Saturday, April 23, 2011
Looking forward to the exhibition at the Barbican on Pioneers of the Downtown NYC Scene in the 70s, involving Laurie Anderson and others. It makes me think that the 70s was where the real creativity in music and arts lay, rather than the 60s. Along with the Krautrock documentary below and the Sun Ra film further down in my posts, what it also suggests is that some of the best music can come out of serious recession, with disco, punk and Krautrock all emerging during economic strife. Watch the rest of the documentary on Krautrock on YouTube - one of the most amusing bits is Faust recalling their time with Richard Branson, and how Virgin tried in vain to market the band as a 'German Beatles'.
One of my favourite gig recollections was Faust at Corsica Studios, a venue in the back streets of Elephant & Castle, a few years ago. During the set, Jean-Hervé Péron paraded around the room with real chainsaws, before wearing what looked like a gas mask. During the end of the set, he then proceeded to let off a number of smoke bombs, which filled the venue completely with blue and red smoke. Unable to see anything, I wandered around dazed, noticing at one point what looked like a ring of fire burning on the floor. Péron then grabbed me, still holding a chainsaw, and told me "you must leave the venue as soon as possible!"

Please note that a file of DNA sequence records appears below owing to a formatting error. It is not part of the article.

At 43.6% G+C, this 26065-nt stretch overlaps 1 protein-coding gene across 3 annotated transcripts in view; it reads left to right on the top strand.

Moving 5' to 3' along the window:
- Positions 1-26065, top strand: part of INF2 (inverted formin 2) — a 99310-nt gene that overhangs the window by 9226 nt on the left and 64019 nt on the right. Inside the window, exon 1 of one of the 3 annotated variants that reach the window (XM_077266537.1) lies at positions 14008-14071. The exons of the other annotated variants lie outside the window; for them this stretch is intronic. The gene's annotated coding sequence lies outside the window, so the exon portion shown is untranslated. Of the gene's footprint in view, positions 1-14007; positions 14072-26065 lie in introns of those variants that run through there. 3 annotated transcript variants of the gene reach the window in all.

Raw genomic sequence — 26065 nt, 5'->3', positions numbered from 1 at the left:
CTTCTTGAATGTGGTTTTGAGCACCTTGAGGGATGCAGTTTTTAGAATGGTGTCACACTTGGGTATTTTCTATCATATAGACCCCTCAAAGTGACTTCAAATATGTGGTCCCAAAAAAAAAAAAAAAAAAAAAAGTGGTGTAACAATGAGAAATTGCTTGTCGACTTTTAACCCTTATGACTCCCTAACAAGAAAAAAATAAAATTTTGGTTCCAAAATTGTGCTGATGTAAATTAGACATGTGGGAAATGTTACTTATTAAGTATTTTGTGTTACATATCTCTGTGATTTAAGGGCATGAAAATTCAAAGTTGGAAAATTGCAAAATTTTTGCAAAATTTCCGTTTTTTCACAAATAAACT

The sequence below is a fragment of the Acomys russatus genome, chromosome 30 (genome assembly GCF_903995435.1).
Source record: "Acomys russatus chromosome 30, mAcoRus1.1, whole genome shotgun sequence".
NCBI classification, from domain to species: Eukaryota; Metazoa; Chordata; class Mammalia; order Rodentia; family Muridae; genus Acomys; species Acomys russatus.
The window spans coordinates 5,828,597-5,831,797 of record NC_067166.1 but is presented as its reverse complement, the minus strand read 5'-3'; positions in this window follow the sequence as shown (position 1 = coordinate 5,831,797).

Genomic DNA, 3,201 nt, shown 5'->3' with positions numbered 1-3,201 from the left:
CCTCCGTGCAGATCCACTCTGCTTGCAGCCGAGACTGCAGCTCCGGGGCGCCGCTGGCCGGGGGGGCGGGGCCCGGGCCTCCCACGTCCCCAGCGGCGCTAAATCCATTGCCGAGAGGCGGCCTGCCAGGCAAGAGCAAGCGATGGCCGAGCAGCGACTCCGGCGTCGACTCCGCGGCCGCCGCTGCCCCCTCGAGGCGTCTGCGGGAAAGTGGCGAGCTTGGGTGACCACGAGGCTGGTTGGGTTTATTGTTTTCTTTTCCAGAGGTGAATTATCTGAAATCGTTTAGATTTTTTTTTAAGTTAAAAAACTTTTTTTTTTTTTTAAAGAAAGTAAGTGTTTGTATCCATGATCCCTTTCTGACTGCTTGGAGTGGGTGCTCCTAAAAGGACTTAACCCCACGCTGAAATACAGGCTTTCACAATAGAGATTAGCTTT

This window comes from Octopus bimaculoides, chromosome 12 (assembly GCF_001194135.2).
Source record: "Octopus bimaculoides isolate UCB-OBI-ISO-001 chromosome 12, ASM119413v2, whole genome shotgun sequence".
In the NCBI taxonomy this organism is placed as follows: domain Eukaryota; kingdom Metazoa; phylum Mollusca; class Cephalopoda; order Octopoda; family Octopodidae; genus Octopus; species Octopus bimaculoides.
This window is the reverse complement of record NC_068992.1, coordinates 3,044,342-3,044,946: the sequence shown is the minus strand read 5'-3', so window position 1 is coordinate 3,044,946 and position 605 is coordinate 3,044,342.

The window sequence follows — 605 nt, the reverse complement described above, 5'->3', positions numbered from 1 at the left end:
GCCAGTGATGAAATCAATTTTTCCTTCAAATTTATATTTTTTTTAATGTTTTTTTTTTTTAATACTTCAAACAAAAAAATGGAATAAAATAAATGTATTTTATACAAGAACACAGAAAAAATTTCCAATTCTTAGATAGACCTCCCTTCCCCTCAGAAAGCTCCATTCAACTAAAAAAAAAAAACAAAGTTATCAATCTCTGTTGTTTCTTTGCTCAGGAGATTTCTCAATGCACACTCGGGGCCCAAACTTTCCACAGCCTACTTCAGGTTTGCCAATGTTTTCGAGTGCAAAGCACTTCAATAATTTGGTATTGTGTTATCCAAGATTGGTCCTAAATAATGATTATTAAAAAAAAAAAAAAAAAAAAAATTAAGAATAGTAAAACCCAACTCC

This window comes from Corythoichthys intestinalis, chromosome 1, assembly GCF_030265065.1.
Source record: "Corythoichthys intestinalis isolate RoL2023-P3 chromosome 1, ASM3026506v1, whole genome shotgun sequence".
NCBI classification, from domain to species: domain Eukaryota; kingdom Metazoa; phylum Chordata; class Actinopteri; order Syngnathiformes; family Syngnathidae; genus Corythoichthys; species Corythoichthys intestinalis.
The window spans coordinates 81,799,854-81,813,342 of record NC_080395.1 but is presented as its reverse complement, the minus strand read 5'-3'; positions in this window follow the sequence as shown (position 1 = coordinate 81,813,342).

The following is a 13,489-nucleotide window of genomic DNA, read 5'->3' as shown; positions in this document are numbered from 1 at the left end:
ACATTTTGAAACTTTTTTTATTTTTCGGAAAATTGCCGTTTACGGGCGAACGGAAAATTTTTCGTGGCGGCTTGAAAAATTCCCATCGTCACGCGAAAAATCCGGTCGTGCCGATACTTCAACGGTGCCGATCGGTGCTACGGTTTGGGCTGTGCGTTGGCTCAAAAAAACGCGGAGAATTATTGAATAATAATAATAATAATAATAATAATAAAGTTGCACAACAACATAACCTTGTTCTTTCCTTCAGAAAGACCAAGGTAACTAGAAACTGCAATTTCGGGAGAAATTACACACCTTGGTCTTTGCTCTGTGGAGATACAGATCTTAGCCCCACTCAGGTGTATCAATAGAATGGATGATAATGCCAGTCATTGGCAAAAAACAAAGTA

Everyone was huddled outside, with the smoke billowing out of the venue. The sound of a police siren was heard in the distance. Meanwhile, the entire time this was happening, the guitarist had left on a loop a guitar riff that he had played earlier at excruciating volume.
Finally, and unbelievable, the unmistakable sound of the band getting back onstage and jamming to an empty audience was heard, the smoke still swirling around.
Now that, I remember thinking to myself, is what I call a gig to remember.